[Mr Creosote] Again, it becomes clearer how being unclear can work in a plot’s favour: There are possible interpretations which could make it look better than it probably is. As for me, I would argue that the traitor had been a traitor from the start, for example, but it’s never really cleared up whether he was or whether he only became one after learning about the gem’s power in the course of the investigation. Similarly, it is never clear when that one other character who suddenly turns out to be evil in the very last scene got turned. Was that character on the bad guy’s side all the time, i.e. sent by the bad guy to keep the protagonist in check? Or was it a magical last minute brainwashing?
[Herr M.] I think that last part would be horribly convoluted if this character wasn’t brainwashed, there would be a lot of coincidences… though this might be bad story telling again. But no matter how convoluted the ending might be, I think it is actually quite entertaining, probably because they left some blank spaces to fill up with your own imagination, yet delivered enough of a background that not everything is left dangling. If the overall story was a bit shorter and the break in the middle wasn’t that glaring I would even call it good (that is for an interactive movie).
[Wandrell] I did like the plot, too, but in the part of the war you are just jumping around. First a bunker, which is a short visit, then a castle and after that an airforce station, which is a micro-visit just to connect to the next part, the return to the United States.
[Mr Creosote] Completely agreed about those short scenes in the castle and in the military base. Those just throw the pacing off. Just having the Dahlia turn up again at the end of the war and the bad guy stepping in to grab it out of the hero’s hands would have been quite sufficient. Instead, we get this horrible Indiana Jones episode which just won’t end and does not advance the plot at all! Just having the first episode and then jump forward to the last episode would have made it into a much tighter and even much more logical story.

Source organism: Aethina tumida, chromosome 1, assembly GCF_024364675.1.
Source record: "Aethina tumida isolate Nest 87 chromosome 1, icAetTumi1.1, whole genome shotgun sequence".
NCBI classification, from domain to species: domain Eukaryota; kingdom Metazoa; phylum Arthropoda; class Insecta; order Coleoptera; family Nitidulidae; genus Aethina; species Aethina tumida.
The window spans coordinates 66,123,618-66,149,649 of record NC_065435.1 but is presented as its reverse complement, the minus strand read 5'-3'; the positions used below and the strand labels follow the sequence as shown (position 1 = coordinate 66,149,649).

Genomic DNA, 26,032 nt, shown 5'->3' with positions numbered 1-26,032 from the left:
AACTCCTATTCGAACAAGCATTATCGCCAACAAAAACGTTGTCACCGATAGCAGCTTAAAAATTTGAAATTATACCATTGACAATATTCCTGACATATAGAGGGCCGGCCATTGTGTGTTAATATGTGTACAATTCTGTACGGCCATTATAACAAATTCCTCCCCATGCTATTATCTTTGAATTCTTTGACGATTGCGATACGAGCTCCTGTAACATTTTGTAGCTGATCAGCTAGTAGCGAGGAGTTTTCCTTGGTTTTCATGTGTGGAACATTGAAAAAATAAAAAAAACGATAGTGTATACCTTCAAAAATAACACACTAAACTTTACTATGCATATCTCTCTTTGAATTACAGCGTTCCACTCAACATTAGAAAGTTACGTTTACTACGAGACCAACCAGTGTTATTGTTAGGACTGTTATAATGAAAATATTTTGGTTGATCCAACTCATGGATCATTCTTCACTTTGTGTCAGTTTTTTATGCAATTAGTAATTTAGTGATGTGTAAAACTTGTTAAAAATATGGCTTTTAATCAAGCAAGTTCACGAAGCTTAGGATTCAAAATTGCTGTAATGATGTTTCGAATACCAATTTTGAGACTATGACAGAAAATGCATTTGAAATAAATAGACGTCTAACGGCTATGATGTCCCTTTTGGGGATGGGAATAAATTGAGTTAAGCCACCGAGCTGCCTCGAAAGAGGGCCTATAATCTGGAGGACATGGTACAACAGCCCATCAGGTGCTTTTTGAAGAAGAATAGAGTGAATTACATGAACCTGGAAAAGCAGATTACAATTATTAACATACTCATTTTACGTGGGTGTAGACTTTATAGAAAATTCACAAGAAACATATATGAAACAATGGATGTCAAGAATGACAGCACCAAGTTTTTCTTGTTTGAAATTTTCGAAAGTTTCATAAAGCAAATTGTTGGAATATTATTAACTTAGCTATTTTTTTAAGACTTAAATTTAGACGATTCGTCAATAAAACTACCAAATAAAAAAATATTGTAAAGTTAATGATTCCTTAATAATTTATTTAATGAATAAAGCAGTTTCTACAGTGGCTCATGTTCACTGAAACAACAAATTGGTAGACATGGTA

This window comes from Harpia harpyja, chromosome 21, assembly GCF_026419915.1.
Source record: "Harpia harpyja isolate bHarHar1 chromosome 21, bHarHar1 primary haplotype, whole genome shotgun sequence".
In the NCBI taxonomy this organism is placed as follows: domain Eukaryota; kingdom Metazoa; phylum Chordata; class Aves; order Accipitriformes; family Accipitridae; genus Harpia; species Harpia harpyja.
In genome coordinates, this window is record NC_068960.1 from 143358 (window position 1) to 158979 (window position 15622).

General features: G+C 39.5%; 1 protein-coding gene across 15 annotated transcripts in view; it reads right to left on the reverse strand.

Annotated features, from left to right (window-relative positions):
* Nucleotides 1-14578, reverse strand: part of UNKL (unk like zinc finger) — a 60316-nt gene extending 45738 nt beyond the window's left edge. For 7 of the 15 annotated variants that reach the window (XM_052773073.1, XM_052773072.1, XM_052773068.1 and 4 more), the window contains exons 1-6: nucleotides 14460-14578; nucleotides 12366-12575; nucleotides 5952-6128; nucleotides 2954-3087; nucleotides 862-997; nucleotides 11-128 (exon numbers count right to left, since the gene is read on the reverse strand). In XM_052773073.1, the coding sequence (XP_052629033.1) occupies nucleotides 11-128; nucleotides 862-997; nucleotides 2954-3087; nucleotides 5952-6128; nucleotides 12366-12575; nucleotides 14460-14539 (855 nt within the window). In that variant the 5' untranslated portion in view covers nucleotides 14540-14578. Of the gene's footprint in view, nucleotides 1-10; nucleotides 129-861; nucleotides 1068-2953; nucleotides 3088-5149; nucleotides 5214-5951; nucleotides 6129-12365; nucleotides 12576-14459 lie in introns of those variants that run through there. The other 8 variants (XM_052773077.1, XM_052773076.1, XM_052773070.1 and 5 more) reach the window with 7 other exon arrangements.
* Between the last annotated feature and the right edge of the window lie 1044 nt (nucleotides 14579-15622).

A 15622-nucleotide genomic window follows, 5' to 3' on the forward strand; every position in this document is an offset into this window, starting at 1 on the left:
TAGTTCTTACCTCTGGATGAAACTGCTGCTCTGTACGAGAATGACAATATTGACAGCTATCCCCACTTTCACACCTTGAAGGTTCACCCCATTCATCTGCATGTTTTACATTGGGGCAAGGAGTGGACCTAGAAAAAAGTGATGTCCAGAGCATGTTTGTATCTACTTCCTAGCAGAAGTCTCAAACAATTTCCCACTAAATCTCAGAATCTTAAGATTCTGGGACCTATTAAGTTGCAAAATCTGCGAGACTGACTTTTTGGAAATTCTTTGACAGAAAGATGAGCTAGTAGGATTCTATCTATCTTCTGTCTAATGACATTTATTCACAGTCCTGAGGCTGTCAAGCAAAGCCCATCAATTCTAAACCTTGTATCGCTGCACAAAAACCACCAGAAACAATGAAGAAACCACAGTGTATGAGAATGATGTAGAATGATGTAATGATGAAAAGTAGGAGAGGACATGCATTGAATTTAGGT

[Herr M.] There should definitely have been some editing, there was material enough to make some cuts. As it is now, it takes a really long time to reach the ending, which is kind of a shame, because by then you might be a bit tired of the game and miss some points that could be important to the story.
[Wandrell] This last part, the return, goes as fast as the engine allows. Not just because it begins on a train, but because things happen just to keep the game going, yet there is a point that still has me wondering. There is a point where a detective says he has been researching about the traitor, and that he doesn’t exist. Is this actually a foreboding on the ending? In a part of the game where there is little connection to the rest of the game, none the less. Because if it is, there is nothing else on the story pointing to that.
[Mr Creosote] As usual, I think it is one of those things which could be interpreted either way due to sloppy storytelling. I took this as simply implying that the bad guy had effectively covered his traces, which was why he could not be looked up in all those registers anymore.
[Herr M.] It is a shame that small things like this are buried under so much other stuff. That point, regardless of which direction you read into it, could make for a totally different interpretation of the ending.